The deer hunters converge.

You see, along with sparse population comes wide open range, and it just so happens that the nearby Brazos River makes for some of the best deer hunting in all of north Texas. At one point in the last century, the area was also known for its incredible dove and quail hunting. However, due to environmental changes, the dove population tends to wain from year to year, and the Bobwhite quail population is close to 25% of what it was just 50 years ago.

Nonetheless, on weekends in the Fall (aside from some of the best 6-man football in the region), you’ll find the town almost doubled in size with four wheel drive trucks, ATV’s, feed corn, and camoflauge from head to toe. You can buy beer and liquor from the stores, and the gas at the gas station is some of the cheapest around. If you venture into Jerry’s Meat Market on the corner of 380 and 380, you can get incredible cuts of beef ribeye steaks, marbled to perfection and cut in the butcher room in the back.

However, across the road there sits a red building that locals know as the local eatin’ joint, and visitors know as the home of the best damn hamburger on Earth. This is: Another Hole in the Wall.

Oh, sure…there’s a drive thru if you are picking up groceries for the family after church on Sunday, but you’ll want to go in to experience what AHitW is all about. In addition to their hamburgers, they have a yearly Big Buck competition and a longest turkey beard competition. Adorning the walls are pictures from previous years; a “yearbook” of sorts showing trophys pre-mount of all the harvested deer and turkeys from the local hunts.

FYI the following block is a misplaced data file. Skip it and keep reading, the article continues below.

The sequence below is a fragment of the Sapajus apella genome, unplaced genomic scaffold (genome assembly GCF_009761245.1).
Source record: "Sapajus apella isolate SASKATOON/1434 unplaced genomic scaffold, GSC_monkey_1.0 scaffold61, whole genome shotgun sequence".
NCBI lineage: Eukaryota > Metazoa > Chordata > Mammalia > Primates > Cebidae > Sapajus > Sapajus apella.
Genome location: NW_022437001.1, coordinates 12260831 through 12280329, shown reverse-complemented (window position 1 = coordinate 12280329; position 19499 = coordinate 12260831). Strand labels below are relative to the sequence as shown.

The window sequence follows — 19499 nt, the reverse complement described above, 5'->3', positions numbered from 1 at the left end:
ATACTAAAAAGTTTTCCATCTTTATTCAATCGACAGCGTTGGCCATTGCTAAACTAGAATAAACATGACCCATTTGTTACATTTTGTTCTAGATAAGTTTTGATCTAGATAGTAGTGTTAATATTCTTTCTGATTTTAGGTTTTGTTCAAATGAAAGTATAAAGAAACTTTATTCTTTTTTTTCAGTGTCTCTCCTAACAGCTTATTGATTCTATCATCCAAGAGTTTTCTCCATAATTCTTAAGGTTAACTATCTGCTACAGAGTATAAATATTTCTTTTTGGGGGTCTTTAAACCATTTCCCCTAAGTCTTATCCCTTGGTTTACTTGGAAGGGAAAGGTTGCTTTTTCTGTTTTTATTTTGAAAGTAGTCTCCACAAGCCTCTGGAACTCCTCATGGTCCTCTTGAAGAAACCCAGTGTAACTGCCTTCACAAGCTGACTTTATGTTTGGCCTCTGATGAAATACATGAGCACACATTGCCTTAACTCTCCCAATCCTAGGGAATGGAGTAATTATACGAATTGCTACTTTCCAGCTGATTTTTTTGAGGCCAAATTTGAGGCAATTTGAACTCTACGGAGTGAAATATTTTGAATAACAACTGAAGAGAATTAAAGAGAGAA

Understand that this isn’t the place to go for a prom date. It’s good food, good company, and all within the close confines of your friendly Newcastle neighbors.

You want coffee? Serve yourself. Cups are on the wall.

You want tea or cokes? The owner, Bob, offers that, too. He will refill your tea glass for you, but it’s all unsweet so you have to spice it up yourself. Cokes are charged by the can, and they have three or four different types of “cokes” here. (In Texas, any type of soda is a “coke”. We often ask, “What sorta coke you want? Dr. Pepper?” )

Bob will even sit with you to discuss OU football or the Cowboys, but if you don’t like cigarette smoke, I suggest you sit along the edges or even the front area. This is his restaurant, and by gawd he’s going to have a cigarette while he’s working.  You can always get your order to go if the smoke bothers you that much, but it’s worth the pain to have this food served right off the grill.